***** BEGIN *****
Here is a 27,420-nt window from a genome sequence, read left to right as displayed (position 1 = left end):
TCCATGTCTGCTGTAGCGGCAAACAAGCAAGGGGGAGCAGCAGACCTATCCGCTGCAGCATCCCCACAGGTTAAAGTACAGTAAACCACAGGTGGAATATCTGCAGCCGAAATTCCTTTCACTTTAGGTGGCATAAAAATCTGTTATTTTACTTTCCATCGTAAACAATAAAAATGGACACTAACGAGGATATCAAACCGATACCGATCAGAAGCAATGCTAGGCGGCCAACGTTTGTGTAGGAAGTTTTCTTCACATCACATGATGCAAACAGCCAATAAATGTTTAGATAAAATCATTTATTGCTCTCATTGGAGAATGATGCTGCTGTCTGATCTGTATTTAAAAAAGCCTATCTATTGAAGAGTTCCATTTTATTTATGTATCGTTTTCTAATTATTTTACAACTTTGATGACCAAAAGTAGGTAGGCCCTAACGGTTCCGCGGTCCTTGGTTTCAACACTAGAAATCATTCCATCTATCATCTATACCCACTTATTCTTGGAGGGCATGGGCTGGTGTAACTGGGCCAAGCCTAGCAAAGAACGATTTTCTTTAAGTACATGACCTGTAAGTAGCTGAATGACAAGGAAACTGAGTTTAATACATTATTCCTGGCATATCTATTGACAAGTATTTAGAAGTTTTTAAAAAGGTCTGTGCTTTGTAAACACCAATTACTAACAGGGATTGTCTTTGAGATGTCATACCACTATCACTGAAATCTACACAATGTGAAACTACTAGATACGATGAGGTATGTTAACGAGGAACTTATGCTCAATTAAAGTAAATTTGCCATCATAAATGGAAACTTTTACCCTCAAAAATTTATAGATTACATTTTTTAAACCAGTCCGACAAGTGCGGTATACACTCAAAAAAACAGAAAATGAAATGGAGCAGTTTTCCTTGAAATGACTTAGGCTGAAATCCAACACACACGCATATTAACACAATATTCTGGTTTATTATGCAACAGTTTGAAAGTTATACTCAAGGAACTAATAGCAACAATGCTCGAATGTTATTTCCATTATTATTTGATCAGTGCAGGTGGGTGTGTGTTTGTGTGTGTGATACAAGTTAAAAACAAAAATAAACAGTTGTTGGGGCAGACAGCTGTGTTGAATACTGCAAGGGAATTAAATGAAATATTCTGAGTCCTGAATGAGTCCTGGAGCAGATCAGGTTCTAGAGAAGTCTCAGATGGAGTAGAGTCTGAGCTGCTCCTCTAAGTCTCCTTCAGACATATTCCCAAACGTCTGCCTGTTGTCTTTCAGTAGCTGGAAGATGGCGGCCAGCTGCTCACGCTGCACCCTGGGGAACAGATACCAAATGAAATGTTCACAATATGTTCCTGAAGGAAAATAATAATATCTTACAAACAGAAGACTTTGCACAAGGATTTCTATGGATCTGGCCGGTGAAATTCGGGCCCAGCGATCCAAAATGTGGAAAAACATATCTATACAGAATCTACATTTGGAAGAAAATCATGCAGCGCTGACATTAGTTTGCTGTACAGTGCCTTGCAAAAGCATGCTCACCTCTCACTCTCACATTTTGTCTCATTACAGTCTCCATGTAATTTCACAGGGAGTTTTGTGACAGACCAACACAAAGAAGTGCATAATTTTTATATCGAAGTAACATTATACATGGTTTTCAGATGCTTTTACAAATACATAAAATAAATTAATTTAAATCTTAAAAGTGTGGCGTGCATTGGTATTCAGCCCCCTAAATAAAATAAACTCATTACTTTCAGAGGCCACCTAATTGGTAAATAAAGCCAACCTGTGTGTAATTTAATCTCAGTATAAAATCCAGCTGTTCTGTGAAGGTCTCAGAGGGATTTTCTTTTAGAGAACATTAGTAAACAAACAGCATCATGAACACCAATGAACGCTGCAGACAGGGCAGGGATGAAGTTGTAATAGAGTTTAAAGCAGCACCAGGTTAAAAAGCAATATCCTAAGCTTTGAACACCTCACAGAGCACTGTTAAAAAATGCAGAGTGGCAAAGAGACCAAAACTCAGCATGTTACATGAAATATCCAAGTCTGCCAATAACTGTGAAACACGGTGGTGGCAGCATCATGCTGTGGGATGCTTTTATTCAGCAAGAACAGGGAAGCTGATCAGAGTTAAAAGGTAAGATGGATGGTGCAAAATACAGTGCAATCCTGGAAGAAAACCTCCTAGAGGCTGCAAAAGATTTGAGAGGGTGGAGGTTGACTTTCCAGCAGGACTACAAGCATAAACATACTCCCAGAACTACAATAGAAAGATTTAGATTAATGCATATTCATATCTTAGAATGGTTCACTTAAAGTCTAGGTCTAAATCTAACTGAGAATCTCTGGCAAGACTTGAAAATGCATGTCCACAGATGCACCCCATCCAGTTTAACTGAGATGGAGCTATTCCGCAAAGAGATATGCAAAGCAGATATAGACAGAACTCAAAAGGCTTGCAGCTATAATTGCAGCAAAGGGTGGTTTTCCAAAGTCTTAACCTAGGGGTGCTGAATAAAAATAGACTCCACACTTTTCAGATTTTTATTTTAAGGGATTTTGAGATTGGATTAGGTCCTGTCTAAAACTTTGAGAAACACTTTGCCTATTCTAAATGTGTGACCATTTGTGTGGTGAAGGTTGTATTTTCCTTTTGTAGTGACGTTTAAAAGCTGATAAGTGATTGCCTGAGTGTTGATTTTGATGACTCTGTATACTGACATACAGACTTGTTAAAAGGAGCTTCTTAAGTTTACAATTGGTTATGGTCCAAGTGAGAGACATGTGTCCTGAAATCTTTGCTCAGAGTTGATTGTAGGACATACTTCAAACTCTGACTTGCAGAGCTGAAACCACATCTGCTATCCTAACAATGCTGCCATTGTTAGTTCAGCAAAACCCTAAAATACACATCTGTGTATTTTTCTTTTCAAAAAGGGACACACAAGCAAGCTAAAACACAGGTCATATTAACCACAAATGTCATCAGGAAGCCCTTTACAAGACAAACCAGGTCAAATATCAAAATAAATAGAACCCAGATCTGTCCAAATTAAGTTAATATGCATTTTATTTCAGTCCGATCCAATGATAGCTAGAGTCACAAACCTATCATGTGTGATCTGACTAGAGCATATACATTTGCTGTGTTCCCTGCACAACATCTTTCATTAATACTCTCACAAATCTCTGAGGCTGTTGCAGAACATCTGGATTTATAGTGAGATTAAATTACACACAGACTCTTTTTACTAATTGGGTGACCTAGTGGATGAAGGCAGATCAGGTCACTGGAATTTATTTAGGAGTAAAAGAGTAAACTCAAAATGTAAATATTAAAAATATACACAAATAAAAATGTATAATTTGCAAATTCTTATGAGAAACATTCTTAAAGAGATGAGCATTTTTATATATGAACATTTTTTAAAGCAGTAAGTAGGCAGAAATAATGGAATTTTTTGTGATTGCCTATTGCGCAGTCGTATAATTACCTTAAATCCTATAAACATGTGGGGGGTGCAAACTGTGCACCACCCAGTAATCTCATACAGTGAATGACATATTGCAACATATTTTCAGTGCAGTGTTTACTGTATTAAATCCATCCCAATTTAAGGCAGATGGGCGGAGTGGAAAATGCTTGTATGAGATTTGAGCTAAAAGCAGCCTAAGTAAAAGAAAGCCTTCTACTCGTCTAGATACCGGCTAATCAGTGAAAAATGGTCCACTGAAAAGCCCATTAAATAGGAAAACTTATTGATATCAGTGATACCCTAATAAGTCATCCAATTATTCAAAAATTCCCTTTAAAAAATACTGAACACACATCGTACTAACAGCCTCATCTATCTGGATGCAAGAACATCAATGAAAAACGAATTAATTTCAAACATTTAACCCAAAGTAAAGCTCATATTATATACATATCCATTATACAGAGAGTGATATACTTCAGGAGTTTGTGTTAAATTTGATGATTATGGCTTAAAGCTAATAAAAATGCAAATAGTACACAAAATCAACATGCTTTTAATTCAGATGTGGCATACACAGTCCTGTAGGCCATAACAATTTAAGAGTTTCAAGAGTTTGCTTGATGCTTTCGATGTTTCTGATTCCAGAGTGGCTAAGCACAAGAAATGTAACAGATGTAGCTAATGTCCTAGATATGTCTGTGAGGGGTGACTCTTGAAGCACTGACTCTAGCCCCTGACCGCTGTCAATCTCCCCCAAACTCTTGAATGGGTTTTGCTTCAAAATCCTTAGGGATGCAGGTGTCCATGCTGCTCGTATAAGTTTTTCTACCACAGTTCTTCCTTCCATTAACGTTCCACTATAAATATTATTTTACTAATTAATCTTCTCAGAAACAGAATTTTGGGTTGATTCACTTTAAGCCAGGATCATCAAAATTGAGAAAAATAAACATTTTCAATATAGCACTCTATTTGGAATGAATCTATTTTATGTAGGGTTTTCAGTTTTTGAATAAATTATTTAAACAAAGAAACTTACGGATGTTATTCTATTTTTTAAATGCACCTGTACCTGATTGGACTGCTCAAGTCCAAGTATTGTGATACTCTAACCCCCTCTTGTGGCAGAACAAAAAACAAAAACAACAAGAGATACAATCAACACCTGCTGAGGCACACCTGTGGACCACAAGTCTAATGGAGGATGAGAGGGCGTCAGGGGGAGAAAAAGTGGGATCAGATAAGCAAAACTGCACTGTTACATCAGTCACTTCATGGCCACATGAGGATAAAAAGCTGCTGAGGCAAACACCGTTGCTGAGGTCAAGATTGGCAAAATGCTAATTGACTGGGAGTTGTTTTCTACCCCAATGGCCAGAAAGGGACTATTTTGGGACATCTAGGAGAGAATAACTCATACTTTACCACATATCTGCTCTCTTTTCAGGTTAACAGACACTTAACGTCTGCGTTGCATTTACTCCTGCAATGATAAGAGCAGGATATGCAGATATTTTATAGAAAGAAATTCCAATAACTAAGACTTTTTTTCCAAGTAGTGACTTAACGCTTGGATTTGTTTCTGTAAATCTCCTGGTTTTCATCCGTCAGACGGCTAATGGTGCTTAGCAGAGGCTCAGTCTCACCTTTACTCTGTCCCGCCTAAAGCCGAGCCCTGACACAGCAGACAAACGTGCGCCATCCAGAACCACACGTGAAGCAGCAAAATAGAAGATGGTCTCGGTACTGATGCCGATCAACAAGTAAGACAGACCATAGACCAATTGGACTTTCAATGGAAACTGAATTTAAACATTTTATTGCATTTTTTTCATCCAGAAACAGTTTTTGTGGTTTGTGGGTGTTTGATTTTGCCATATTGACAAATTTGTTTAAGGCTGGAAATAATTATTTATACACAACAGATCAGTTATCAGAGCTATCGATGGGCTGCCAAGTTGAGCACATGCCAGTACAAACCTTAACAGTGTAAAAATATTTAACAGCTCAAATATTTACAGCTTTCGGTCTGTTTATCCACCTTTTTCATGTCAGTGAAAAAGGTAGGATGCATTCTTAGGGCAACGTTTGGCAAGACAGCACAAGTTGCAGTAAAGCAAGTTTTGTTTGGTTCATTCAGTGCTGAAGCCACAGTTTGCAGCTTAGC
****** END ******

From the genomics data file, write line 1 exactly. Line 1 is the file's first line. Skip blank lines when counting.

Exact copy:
Here is a 27,420-nt window from a genome sequence, read left to right as displayed (position 1 = left end):